Stimping. Not like pawing, stomping involves putting one foot in front of the other. Horses may stomp when they are upset. It’s usually a minor irritation, like a fly they are trying to get rid of. Stomping can also be a sign that your horse is unhappy with what you’re doing. If you don’t address the issue, he might resort to more aggressive signals.
Stiking. This is a forceful forward kick that uses a front leg. It can be aggressive or defensive. This is dangerous. You may only get a bruise if you are very fortunate, but a strike could cause a fracture. You can be killed if the horse rears up and strikes your head. Horses rarely strike without warning. This includes stomping or pausing, wide eyes or pinned ears, or elevated heads. It is crucial to pay attention to these signals to help you change or prevent your horse from becoming more aggressive.
What His Hind Legs Speak
A horse that is frustrated or nervous in its hind legs should be avoided.
Cocked. A horse who cocks his leg rests his leading edge on the ground, and then drops his hip. This is a sign that a horse is resting and relaxed. He may occasionally shift his weight by uncocking one leg and cocking another. If your horse is unable to shift his weight quickly from one foot to another, you should call your veterinarian.
If a horse is stressed or defensive, he may cock his hind hoof. He may raise his head and look back at the threat, or he might turn his ears back. You can then steer clear of his back and help him move forward.
Raised. To signal irritation, your horse might lift one of his hind legs off the ground. It could be a minor problem like a horsefly or a horseman behind him who is getting annoyed and is trying to kick.
The more aggressive side of the spectrum will show warning signs that look like a horse with a cocked foot. He might raise his head, pin his ears, or even turn his head in warning. You will want to get him off of whatever is bothering you and to refocus his energy.
What His Muzzle Says
A horse’s nose can tell you a lot more than just his nickers or whinnies.
Slack lips or drooping lips. Horses that are standing still with their lower lip drooping could be asleep or relaxing. To avoid provoking him, approach him cautiously. His lip should be normal once he is awake and active. If his lips are still slack, it could be a sign of a neurological issue or injury. Talk to your veterinarian about the possibility.
Chewing. While it may seem strange to watch your horse chew when he isn’t eating, this is a sign that he’s learning and improving. This is a sign that he is learning and relaxed.
Claiming teeth. Sometimes a foal will raise his neck, move his head forward, curl up his lips, and click his teeth together. Although it may seem comical, this is actually a very important behavior for the foal. It tells other horses “Hey! I’m a baby! This is what you’ll most commonly see in foals and weanlings, but it can also happen with more submissive yearlings. They usually stop around the age of 2 or 3.
Flehmen. Fluhmen. This is another one of those funny behaviors that serves a vital purpose: When a horse senses something, he raises the head, curls his lips, inhales and exhales. This allows him push the scent particles through the structure of his nose, the vomeronasal or (VNO).
Horses can detect chemicals in the air better using the VNO, which is often used to detect pheromones that are emitted from sexually sensitive horses. Stallions are most commonly seen as flehmen when they determine whether a mare has reached reproductive maturity. However, all horses can do this when they sense something strange and want to find out more.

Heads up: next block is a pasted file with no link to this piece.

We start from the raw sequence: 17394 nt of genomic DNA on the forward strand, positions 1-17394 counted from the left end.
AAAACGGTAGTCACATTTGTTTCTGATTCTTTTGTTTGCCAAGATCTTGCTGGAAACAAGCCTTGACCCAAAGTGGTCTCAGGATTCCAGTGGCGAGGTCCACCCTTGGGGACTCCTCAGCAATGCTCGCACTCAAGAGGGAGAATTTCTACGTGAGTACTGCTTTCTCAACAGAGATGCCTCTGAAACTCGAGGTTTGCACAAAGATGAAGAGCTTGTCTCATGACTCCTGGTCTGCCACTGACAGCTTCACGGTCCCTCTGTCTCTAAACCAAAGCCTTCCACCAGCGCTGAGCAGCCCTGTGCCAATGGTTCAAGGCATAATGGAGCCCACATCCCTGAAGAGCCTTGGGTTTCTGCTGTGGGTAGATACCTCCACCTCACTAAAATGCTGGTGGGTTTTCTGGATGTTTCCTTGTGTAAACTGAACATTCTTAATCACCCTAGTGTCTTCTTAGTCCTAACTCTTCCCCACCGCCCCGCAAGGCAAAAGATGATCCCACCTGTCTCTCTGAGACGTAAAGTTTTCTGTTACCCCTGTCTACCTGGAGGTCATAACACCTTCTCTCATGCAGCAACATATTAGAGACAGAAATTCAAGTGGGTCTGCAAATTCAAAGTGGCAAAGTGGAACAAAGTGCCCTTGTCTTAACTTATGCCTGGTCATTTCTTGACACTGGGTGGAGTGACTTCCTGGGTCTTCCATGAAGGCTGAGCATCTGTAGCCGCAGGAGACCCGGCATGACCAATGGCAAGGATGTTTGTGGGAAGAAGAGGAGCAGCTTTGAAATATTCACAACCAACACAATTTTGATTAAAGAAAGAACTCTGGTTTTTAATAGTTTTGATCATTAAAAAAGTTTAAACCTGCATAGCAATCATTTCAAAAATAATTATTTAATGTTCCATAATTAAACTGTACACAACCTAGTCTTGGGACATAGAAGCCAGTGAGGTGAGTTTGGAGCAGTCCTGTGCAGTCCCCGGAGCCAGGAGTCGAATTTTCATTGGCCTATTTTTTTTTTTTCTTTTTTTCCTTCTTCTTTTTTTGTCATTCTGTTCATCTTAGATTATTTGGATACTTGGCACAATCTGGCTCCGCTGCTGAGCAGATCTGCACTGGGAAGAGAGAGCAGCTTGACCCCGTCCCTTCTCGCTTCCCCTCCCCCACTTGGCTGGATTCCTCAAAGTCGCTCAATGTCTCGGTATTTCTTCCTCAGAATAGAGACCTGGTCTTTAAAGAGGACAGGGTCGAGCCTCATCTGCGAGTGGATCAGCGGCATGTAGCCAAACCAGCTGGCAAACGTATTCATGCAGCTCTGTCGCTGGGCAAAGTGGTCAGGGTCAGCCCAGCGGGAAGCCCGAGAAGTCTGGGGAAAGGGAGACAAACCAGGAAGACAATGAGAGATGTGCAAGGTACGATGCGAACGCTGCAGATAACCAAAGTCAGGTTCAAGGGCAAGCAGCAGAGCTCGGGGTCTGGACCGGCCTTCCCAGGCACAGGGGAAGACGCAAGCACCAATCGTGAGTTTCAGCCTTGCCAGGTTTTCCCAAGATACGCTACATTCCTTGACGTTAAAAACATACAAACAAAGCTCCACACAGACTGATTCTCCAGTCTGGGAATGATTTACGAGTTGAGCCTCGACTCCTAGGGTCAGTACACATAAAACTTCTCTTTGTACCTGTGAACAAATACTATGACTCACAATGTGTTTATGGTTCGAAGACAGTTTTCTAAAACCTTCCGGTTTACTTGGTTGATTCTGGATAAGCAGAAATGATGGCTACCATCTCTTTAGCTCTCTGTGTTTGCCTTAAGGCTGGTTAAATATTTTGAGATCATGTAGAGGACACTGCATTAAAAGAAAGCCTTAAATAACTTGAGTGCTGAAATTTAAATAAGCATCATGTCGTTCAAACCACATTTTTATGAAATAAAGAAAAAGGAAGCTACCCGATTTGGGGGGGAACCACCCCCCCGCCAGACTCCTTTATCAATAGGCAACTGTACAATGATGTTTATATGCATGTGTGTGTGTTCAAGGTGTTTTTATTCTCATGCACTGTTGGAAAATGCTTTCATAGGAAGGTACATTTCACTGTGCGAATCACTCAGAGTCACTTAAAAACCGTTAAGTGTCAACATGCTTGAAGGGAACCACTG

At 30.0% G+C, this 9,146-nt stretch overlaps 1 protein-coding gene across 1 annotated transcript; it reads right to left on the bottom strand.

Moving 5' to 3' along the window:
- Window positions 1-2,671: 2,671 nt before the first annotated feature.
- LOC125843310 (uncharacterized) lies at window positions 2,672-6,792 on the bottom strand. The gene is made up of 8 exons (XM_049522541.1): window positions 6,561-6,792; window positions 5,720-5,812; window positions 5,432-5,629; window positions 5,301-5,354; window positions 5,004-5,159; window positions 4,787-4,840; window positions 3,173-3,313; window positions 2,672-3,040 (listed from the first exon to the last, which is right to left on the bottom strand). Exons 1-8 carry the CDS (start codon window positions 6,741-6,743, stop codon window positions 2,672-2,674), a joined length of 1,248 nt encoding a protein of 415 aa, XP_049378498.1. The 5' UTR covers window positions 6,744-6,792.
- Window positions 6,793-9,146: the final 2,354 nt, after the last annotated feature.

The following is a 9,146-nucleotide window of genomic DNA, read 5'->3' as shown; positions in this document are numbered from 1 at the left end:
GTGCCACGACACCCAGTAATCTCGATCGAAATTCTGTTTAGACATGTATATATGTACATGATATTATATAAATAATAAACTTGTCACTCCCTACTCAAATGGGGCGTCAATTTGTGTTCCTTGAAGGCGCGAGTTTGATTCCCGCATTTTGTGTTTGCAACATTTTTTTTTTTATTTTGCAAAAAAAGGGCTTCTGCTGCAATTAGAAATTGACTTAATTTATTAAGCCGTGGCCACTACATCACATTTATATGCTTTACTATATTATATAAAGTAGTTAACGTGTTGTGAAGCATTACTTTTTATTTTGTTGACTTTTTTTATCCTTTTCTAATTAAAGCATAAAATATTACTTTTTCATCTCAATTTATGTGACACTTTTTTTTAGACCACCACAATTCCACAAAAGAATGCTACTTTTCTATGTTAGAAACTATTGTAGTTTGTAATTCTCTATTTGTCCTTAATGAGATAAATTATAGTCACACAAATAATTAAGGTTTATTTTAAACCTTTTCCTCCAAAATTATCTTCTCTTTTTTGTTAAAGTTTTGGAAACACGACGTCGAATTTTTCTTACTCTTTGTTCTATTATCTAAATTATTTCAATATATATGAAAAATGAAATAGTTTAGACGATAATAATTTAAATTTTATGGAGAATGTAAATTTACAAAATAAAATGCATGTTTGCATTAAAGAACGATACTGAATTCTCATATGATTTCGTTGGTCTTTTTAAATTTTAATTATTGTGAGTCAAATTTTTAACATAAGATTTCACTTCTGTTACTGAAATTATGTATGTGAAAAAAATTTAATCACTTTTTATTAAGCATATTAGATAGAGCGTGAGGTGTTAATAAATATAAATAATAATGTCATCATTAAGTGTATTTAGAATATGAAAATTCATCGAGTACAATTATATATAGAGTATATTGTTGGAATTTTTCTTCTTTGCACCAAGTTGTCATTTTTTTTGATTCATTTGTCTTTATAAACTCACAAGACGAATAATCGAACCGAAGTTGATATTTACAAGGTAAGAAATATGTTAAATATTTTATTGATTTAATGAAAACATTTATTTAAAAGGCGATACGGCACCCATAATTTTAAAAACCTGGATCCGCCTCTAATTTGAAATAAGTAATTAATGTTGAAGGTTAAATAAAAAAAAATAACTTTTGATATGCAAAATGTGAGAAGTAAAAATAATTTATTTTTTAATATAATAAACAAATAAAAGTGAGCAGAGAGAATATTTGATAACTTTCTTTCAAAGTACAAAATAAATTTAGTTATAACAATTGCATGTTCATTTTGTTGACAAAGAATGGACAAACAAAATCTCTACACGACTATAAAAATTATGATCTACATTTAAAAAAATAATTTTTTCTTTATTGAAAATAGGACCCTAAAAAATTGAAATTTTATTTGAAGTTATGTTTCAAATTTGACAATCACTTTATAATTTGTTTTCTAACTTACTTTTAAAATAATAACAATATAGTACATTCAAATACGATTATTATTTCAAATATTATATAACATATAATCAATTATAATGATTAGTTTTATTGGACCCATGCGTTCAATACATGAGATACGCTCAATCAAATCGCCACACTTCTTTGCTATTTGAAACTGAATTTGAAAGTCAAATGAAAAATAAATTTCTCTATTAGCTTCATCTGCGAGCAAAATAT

Flared nostrils. Horses may open their nostrils to take in more air during exercise. The flare may last for a while. Sometimes, horses may also flare their nostrils and quiver when they are nervous or startled. This is a quieter communication that can lead to more serious problems if not addressed immediately.
A tight, pinched, or pursed jaw or muzzle. These are subtle signs that can be hard to see. Tension around your mouth is a sign that your horse may be anxious, stressed, or afraid. If you see your horse’s muzzle tightening, it is time to take immediate action.
A gaping mouth with visible teeth. This gesture may indicate different things depending on the context. If the horse pins his ears while being ridden, and you can see white in his eyes, it could be a sign that he is angry or about to bite you or another horse. Move quickly to get out of his way. Horses that gape when being ridden may have pain. To make sure your horse isn’t in pain, check the fit of his bridle or bit. If your horse stops eating or stands straight up with his mouth open, it could be suffering from choke. This is a serious emergency. Remove the unfinished food immediately and contact your veterinarian.
What His Eyes See
Your horse’s eye movements tell you more than what he is thinking. They also indicate where his attention is concentrated.A horse with a “soft” eye is generally relaxed.
Tension. Like tension around the muzzle and tightening around the eyes, this is a subtle sign of stress, fear, or discomfort. This could be a tightening of the corner of your eye or wrinkles on the upper eyelid. You can avoid larger problems by learning to recognize this cue and responding promptly.
Rapid darting. Rapid darting is when your horse’s eyes flicker from side to side. This may be a sign of a spook, or a bolt. However, if your horse feels trapped, he might bite or kick to escape. To keep yourself safe, you can either remove him from the situation or calmly calm him.